Weeks ahead of time, I had eagerly awaited my Friday schedule at the 2018 Bonnaroo Music and Arts Festival. With the day containing a mix of rising artists I had somehow missed throughout the winter concert season, as well as a few artists that I could not wait to see again, I had assembled the most music-filled day I was going to have at the 2018 fest. All that anticipation didn’t even include the legendary Bonnaroo SuperJam! which was moved from its traditional Saturday night slot into Friday for 2018.
At a music festival with a lineup heavily populated by electronic artists, I had somehow managed to put together a schedule with a healthy dose of Americana and rock-influenced country artists. Ready to get the day started, our first stop was to find out if Kentucky folkicana artist Tyler Childers lived up to the hype that surrounds his name in the Nashville area. Featuring a guitar, fiddle, and a two-step beat, Childers filled the early afternoon air with a classic country music sound that was transported to modern times through his contemporary approach to lyrical songwriting. While his gentle rhythms had heads nodding along for the entire set, the more upbeat “I Swear (To God)” had the sweat-soaked crowd clapping and stomping.
“High energy” does not begin to describe the musical parlor acrobatics of Philadelphia rockers Low Cut Connie; whether standing on a bar stool, piano bench, or his piano named Shondra, frontman Adam Weiner was constantly on the move and keeping the crowd engaged at the Who Stage. The theatrics of the set probably would not have been enough to keep the sizable crowd in place with the sun beating down heavily, but with the band’s impressive musical chops in the mix, no one wanted to leave the rock and roll party. Throwing sweaty caution to the wind, fans even pushed in closer to embrace Weiner when he jumped off the stage to sing a song from inside the crowd.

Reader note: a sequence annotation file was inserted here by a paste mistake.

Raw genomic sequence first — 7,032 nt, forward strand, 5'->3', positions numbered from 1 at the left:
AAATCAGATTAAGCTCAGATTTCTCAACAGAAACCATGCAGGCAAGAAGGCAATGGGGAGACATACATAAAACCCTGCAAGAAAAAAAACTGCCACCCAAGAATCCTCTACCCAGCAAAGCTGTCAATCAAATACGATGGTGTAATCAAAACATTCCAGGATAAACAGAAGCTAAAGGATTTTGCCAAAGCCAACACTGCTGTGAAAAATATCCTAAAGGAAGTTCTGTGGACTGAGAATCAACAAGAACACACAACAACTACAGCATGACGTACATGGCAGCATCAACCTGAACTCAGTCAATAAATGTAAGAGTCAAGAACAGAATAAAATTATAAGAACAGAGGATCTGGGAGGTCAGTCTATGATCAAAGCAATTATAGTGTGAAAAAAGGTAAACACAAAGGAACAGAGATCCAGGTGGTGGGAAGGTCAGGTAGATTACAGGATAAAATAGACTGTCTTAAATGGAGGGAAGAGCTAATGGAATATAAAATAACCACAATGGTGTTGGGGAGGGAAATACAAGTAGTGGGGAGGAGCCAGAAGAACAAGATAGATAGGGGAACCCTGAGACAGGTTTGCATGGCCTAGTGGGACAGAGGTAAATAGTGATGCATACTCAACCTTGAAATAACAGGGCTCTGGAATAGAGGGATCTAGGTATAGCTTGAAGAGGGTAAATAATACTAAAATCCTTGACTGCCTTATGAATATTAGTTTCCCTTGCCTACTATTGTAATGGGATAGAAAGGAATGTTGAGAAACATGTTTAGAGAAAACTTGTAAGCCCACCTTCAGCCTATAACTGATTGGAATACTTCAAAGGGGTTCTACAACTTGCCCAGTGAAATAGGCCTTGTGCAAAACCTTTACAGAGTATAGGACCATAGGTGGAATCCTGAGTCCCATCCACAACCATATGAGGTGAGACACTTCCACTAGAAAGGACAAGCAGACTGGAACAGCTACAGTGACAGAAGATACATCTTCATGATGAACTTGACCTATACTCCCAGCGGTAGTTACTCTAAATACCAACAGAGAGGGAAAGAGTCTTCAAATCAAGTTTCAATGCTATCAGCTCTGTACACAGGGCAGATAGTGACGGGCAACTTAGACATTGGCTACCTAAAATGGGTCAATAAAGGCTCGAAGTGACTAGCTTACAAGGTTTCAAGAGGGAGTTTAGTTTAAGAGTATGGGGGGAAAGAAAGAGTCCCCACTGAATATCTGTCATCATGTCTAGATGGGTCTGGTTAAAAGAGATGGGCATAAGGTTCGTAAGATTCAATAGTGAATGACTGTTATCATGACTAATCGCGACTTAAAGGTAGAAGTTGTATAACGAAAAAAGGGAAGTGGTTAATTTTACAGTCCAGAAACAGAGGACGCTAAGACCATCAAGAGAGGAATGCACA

It was already the middle of the day on Friday and I still had not made my way to a show at the festival’s main stage. With a legend whose list of hits stretches back to my teenage years taking the stage, it was time to get to the What Stage for Sheryl Crow. Putting together a greatest hits-style setlist, Crow turned the field into a giant singalong with classics including “If It Makes You Happy,” “Soak Up The Sun,” and “All I Wanna Do,” while causing only the briefest age-related personal crisis in me by pointing out that most of the songs were older than the average Bonnaroo attendee. Making sure to keep the younger crowd’s attention, Crow added a rocking edge to many of the songs.
Unfortunately, with the star power of Sheryl Crow looming large on the What Stage, I found Georgia rockers Walden playing for a criminally undersized crowd. Fortunately, everyone that made it to the New Music Lounge was ready for the alternative rock party. With hands raised overhead, new fans clapped while the band’s traveling faithful sung along. It wasn’t long before the New Music Lounge had filled in with those passing by, drawn in by the band’s anthemic guitar riffs, contemplative lyrics sung with power-ballad clarity, and an up-tempo beat. Walden is one of those bands you discover at Bonnaroo and then expect to see appearing on bigger stages in the years to come.
One of the most talked about tours of 2017 into 2018 was the semi-reunion of Paramore. Having missed several sold-out opportunities to catch up with the band in clubs, I was excited to find them on this year’s Bonnaroo lineup. Well before the scheduled set time, the What Stage’s pit was crushed full of the band’s rabid faithful with the field filling in deeply behind it. As show time approached, a chant of the band’s name rose out of the pit creating a literal roar of anticipation for the show. Taking over the stage with a whirlwind of dance and frequent crowd interaction, Hayley Williams managed to whip the crowd into an even more urgent frenzy as she worked through a mix of the band’s newer and classic offerings.